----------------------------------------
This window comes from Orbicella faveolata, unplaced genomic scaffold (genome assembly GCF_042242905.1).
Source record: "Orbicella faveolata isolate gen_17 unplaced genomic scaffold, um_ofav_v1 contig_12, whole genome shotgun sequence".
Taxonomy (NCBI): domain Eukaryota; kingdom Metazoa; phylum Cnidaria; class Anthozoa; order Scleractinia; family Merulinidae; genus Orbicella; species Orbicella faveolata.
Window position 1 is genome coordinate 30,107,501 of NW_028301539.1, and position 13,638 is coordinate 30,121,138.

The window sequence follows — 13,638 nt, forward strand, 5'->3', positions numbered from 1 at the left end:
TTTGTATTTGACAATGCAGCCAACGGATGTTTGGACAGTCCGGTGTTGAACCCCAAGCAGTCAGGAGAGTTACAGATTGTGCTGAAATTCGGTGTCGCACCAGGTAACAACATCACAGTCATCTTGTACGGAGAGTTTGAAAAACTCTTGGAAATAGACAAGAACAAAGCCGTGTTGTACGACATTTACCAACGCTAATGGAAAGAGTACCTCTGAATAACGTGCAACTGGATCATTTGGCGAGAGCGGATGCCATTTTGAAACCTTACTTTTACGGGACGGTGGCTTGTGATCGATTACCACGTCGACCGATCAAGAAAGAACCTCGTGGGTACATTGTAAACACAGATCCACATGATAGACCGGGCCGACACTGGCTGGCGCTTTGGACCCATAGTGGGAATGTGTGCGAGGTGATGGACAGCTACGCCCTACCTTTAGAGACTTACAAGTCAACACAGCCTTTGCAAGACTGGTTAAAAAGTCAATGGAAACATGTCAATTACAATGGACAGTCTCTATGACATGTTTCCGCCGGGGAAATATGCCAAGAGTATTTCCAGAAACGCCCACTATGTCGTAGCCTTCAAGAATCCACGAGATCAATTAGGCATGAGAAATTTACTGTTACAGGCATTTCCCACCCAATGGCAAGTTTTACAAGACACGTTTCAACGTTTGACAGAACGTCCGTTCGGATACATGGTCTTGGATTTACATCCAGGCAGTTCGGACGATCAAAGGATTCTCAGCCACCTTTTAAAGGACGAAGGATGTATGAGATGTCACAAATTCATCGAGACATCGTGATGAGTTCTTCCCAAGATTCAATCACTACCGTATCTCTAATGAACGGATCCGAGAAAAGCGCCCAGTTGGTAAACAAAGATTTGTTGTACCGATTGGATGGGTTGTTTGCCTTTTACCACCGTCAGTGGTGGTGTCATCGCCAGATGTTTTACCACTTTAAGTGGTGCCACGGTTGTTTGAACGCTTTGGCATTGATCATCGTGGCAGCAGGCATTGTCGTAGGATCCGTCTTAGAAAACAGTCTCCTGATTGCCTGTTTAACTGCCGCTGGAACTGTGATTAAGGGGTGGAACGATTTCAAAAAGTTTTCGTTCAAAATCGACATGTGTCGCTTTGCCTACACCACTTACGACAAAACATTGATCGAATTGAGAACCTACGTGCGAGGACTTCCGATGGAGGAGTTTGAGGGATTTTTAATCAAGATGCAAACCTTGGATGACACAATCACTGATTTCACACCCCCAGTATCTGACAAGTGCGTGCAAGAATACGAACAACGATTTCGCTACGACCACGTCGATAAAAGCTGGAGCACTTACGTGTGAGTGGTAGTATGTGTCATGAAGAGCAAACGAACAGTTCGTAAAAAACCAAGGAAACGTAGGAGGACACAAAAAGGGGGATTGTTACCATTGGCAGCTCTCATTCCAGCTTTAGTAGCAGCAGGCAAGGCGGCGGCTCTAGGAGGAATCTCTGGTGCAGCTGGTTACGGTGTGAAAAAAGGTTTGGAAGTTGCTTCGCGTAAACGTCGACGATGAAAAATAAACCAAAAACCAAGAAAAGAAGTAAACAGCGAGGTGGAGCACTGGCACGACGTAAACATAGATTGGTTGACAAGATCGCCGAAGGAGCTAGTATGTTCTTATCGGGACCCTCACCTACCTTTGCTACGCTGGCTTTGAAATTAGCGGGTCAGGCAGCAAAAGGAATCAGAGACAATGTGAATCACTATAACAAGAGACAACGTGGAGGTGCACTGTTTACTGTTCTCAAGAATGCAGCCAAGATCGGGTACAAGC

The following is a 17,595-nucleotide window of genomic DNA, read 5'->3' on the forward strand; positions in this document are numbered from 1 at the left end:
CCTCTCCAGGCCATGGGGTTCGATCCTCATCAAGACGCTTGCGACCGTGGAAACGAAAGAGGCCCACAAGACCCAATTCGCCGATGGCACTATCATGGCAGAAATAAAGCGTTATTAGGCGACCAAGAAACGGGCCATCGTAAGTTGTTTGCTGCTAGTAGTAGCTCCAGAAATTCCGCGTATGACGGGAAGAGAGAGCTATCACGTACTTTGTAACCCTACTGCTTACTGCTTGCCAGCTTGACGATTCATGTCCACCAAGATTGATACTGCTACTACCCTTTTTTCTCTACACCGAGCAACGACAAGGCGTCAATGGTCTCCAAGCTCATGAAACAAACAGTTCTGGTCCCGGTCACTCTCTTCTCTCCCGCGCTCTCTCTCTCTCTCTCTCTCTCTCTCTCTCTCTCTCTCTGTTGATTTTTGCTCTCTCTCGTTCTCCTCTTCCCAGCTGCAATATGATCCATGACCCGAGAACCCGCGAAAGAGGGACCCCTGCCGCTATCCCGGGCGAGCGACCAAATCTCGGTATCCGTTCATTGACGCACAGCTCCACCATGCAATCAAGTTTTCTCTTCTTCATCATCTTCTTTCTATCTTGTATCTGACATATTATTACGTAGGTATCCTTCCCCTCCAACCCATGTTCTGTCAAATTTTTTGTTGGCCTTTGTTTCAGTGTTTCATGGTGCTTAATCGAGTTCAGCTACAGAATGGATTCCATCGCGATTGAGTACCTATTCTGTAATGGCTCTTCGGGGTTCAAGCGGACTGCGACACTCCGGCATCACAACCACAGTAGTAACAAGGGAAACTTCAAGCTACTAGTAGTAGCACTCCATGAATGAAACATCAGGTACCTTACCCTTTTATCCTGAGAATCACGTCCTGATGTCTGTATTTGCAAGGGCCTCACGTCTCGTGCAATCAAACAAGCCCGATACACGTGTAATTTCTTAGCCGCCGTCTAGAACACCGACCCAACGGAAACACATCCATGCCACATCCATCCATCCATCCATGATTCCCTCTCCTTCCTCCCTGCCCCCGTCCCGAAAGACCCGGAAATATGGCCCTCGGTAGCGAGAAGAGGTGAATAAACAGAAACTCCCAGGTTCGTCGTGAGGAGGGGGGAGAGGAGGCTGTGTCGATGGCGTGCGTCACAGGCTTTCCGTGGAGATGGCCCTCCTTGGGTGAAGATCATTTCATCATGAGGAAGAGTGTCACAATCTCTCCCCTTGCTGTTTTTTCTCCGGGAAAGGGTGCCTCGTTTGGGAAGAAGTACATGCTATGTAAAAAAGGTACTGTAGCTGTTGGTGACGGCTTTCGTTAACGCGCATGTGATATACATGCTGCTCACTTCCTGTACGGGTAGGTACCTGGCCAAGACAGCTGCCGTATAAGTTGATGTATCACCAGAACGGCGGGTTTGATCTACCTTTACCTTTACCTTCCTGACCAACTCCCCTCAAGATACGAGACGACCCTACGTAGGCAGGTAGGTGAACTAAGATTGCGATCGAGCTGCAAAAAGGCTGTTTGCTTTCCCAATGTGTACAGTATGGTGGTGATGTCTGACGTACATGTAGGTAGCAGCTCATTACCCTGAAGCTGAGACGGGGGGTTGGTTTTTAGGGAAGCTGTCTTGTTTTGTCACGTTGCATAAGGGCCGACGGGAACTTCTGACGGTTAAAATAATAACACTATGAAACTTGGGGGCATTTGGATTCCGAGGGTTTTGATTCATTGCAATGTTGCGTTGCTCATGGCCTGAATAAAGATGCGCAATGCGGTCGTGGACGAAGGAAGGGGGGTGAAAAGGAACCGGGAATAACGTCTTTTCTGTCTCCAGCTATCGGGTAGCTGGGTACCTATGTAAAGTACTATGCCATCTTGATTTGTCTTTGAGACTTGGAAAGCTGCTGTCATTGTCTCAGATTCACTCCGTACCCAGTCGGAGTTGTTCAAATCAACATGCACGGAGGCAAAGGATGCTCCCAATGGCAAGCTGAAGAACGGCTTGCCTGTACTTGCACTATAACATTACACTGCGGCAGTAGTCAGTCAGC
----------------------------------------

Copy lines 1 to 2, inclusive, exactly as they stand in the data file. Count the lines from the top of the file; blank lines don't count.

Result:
This window comes from Orbicella faveolata, unplaced genomic scaffold (genome assembly GCF_042242905.1).
Source record: "Orbicella faveolata isolate gen_17 unplaced genomic scaffold, um_ofav_v1 contig_12, whole genome shotgun sequence".